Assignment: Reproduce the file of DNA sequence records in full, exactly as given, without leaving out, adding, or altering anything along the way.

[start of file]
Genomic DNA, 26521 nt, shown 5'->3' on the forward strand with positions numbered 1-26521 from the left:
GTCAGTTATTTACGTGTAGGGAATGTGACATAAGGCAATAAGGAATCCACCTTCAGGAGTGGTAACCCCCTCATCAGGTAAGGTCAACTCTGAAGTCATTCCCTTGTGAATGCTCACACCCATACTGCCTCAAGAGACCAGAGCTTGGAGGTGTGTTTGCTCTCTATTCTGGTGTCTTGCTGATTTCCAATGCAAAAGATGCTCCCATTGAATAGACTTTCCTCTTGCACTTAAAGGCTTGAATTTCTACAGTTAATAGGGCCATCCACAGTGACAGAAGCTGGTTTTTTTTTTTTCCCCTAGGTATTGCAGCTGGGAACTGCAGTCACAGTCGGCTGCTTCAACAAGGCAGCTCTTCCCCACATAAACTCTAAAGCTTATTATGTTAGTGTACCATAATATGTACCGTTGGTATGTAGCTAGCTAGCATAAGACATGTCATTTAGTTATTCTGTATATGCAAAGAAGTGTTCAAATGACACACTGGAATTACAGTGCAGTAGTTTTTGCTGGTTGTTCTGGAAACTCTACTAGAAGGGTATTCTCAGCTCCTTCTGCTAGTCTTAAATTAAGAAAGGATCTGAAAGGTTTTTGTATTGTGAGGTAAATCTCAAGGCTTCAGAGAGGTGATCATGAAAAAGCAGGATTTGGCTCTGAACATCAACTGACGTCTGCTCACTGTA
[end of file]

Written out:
Genomic DNA, 26521 nt, shown 5'->3' on the forward strand with positions numbered 1-26521 from the left:
GTCAGTTATTTACGTGTAGGGAATGTGACATAAGGCAATAAGGAATCCACCTTCAGGAGTGGTAACCCCCTCATCAGGTAAGGTCAACTCTGAAGTCATTCCCTTGTGAATGCTCACACCCATACTGCCTCAAGAGACCAGAGCTTGGAGGTGTGTTTGCTCTCTATTCTGGTGTCTTGCTGATTTCCAATGCAAAAGATGCTCCCATTGAATAGACTTTCCTCTTGCACTTAAAGGCTTGAATTTCTACAGTTAATAGGGCCATCCACAGTGACAGAAGCTGGTTTTTTTTTTTTCCCCTAGGTATTGCAGCTGGGAACTGCAGTCACAGTCGGCTGCTTCAACAAGGCAGCTCTTCCCCACATAAACTCTAAAGCTTATTATGTTAGTGTACCATAATATGTACCGTTGGTATGTAGCTAGCTAGCATAAGACATGTCATTTAGTTATTCTGTATATGCAAAGAAGTGTTCAAATGACACACTGGAATTACAGTGCAGTAGTTTTTGCTGGTTGTTCTGGAAACTCTACTAGAAGGGTATTCTCAGCTCCTTCTGCTAGTCTTAAATTAAGAAAGGATCTGAAAGGTTTTTGTATTGTGAGGTAAATCTCAAGGCTTCAGAGAGGTGATCATGAAAAAGCAGGATTTGGCTCTGAACATCAACTGACGTCTGCTCACTGTA